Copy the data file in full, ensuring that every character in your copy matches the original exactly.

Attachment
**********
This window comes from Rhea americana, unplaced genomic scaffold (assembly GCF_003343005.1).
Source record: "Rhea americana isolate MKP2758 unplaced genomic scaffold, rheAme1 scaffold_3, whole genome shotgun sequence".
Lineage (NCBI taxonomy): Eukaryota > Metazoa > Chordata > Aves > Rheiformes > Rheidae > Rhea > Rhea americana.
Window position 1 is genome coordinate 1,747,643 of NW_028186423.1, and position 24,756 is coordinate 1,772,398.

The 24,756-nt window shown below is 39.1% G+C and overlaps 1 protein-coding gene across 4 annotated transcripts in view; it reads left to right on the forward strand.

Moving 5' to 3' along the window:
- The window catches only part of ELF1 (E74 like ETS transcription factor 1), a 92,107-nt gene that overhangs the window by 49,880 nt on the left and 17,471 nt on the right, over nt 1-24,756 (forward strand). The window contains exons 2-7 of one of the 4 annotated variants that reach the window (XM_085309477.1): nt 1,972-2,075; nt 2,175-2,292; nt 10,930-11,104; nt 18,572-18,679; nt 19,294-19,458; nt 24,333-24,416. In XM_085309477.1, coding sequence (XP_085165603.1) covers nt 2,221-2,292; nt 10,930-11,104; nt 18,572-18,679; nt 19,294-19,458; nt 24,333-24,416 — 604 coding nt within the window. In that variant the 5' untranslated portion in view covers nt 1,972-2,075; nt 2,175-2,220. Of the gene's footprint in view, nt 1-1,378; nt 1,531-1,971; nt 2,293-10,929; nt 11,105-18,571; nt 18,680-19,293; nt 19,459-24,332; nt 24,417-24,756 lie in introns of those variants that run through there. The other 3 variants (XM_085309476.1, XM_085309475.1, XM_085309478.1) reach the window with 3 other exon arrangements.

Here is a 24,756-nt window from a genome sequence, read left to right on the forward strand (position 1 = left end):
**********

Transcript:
This window comes from Rhea americana, unplaced genomic scaffold (assembly GCF_003343005.1).
Source record: "Rhea americana isolate MKP2758 unplaced genomic scaffold, rheAme1 scaffold_3, whole genome shotgun sequence".
Lineage (NCBI taxonomy): Eukaryota > Metazoa > Chordata > Aves > Rheiformes > Rheidae > Rhea > Rhea americana.
Window position 1 is genome coordinate 1,747,643 of NW_028186423.1, and position 24,756 is coordinate 1,772,398.

The 24,756-nt window shown below is 39.1% G+C and overlaps 1 protein-coding gene across 4 annotated transcripts in view; it reads left to right on the forward strand.

Moving 5' to 3' along the window:
- The window catches only part of ELF1 (E74 like ETS transcription factor 1), a 92,107-nt gene that overhangs the window by 49,880 nt on the left and 17,471 nt on the right, over nt 1-24,756 (forward strand). The window contains exons 2-7 of one of the 4 annotated variants that reach the window (XM_085309477.1): nt 1,972-2,075; nt 2,175-2,292; nt 10,930-11,104; nt 18,572-18,679; nt 19,294-19,458; nt 24,333-24,416. In XM_085309477.1, coding sequence (XP_085165603.1) covers nt 2,221-2,292; nt 10,930-11,104; nt 18,572-18,679; nt 19,294-19,458; nt 24,333-24,416 — 604 coding nt within the window. In that variant the 5' untranslated portion in view covers nt 1,972-2,075; nt 2,175-2,220. Of the gene's footprint in view, nt 1-1,378; nt 1,531-1,971; nt 2,293-10,929; nt 11,105-18,571; nt 18,680-19,293; nt 19,459-24,332; nt 24,417-24,756 lie in introns of those variants that run through there. The other 3 variants (XM_085309476.1, XM_085309475.1, XM_085309478.1) reach the window with 3 other exon arrangements.

Here is a 24,756-nt window from a genome sequence, read left to right on the forward strand (position 1 = left end):